The meeting was attended by about 100 [make that 180!] people eager to hear whether the WCHO [facing a budget deficit of $3.8 million] and CSTS had plans to cut services that allow individuals and their families to survive and thrive in community settings.
The meeting began with a PowerPoint presentation on “Utilization Management”, a fancy term for assuring that public funds are spent for the purposes intended by law and policy. The full presentation can be linked to here on the WCHO Website. [Click on “Town Hall Announcement” and then “CLS PowerPoint Presentation”] . The emphasis was on “medically necessary” services and a plan to review and evaluate Individual Plans of Service (IPOS’s), looking at those plans with the highest utilization rate first. These reviews may or may not result in cuts to services for individuals.
There was nothing new as far as CMH agencies' obligation to be fiscally responsible and to provide Medicaid services that are "medically necessary". Here is a blog post from The DD News Blog with the definition of medical necessity. The definition does not limit recipients of services to what would ordinarily be considered strictly medical services. It includes services to maintain or improve functioning and allow a person to live in the community.
As is usually the case, the most interesting part of a public meeting is the public and the questions and observations of people who went out of their way to attend the meeting. Here are some of the issues that were raised by the crowd:
The letter that went out to recipients of services under “Self-determiniation” arrangements announcing a decrease in the pay rate for direct service providers:
- This was not the main topic of the 4/14 meeting, but the explanation for decreasing the pay was that Washtenaw County wants pay rates to conform to rates in the other counties in the 4-county affiliation of the Community Mental Health Partnership of Southeast Michigan.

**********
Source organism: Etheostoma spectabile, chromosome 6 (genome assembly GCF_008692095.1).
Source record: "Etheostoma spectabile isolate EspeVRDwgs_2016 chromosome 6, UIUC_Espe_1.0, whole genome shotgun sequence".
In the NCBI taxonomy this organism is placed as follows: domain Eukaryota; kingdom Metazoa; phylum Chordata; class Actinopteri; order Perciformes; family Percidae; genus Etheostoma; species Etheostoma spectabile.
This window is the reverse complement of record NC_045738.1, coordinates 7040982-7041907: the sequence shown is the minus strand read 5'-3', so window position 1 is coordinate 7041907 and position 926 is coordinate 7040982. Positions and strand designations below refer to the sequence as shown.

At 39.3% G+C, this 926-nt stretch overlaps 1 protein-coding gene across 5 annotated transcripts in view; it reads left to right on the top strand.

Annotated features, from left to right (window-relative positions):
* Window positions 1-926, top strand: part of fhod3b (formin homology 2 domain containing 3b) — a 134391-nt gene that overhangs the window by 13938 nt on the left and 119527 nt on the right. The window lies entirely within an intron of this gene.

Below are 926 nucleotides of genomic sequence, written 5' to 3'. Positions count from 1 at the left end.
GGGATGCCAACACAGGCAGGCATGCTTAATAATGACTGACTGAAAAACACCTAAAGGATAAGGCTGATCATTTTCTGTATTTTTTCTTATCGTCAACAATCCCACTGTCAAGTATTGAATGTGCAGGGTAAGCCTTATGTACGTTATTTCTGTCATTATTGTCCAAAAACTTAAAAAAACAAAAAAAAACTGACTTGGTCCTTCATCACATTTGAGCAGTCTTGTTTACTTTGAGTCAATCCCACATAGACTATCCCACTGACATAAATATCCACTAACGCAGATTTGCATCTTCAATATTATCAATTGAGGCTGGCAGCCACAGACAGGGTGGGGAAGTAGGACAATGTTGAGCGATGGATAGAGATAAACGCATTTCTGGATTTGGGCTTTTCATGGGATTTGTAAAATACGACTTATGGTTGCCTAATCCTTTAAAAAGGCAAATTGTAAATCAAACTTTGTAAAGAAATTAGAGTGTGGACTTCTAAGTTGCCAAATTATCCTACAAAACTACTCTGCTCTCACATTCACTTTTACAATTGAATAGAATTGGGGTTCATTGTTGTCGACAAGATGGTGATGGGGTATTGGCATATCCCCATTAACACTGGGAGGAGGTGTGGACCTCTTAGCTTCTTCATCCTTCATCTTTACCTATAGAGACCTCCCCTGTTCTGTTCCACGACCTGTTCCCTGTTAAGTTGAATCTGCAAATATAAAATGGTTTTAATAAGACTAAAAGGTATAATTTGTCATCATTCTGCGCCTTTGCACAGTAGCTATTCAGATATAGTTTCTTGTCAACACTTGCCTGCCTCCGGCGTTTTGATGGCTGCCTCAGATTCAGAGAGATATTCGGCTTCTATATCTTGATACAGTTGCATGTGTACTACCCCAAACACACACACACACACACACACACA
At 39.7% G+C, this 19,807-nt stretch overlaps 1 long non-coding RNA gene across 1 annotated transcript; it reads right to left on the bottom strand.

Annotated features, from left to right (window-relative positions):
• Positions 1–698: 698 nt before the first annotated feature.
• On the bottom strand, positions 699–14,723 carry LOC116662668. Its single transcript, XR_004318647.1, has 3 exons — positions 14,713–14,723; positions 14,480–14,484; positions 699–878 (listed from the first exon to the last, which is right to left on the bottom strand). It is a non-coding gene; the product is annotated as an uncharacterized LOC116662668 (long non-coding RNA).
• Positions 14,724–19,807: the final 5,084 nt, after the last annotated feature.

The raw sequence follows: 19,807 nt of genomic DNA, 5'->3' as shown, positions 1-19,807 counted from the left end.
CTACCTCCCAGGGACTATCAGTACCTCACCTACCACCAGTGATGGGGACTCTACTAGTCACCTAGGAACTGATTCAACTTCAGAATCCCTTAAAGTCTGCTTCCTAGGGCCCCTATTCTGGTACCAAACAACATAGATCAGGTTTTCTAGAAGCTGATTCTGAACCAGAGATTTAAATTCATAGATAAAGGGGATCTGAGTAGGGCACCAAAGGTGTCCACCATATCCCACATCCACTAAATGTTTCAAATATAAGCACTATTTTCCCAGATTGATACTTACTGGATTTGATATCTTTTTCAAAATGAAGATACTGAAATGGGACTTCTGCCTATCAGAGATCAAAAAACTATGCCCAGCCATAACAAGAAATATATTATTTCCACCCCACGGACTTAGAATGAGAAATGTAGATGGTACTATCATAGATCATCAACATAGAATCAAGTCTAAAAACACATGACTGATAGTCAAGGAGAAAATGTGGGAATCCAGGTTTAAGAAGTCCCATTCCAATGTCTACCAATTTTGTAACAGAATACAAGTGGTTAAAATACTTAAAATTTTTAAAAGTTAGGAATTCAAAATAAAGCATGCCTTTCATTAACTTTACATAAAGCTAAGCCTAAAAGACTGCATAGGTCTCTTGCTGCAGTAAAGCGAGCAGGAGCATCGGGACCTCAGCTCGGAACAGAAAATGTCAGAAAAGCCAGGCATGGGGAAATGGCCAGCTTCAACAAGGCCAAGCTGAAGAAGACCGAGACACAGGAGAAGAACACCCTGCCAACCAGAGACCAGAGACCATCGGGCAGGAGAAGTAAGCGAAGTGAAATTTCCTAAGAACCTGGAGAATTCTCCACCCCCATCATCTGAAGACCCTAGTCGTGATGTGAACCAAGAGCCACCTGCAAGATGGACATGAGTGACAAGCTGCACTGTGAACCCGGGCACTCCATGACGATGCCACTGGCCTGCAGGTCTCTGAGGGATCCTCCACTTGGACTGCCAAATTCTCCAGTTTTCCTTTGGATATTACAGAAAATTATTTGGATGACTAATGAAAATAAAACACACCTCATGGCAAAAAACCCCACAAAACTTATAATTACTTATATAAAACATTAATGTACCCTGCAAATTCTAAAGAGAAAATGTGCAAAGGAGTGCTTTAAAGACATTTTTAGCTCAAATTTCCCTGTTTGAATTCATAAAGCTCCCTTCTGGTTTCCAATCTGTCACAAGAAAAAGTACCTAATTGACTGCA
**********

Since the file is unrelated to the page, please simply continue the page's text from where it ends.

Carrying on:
- Someone pointed out that there is no requirement that pay rates for every county be the same and that Washtenaw has the highest cost of living in the four-county region.
- It is ironic that pay rates for direct service providers under self-determination living arrangements are being cut, while the Federal government through its rule on Home and Community-Based service settings encourages these kinds of living arrangements over congregate care and is applying pressure on states to move in this direction. Cutting pay rates is a sure way of making it harder for individuals to hire direct care staff who are competent and reliable.
There were also complaints that families were already being threatened with service cuts, including people needing care and supervision 24 hours a day. Some were told there was no appeal of service cuts, even though there is both a local and state appeals process required by law. For more information see Recipient Rights and page 24 and 25 of the Guide to Services.
Check the announcements page of the WCHO Website for more information on a meeting scheduled for May 7, 2015 at St. Luke Lutheran Church in Ann Arbor.
The WCHO Board of Directors meets on the third Tuessday of every month.
The new pay rates for direct care workers for Self-determination go into effect on May 15, 2015, but there will be a meeting before that date to discuss concerns of consumers.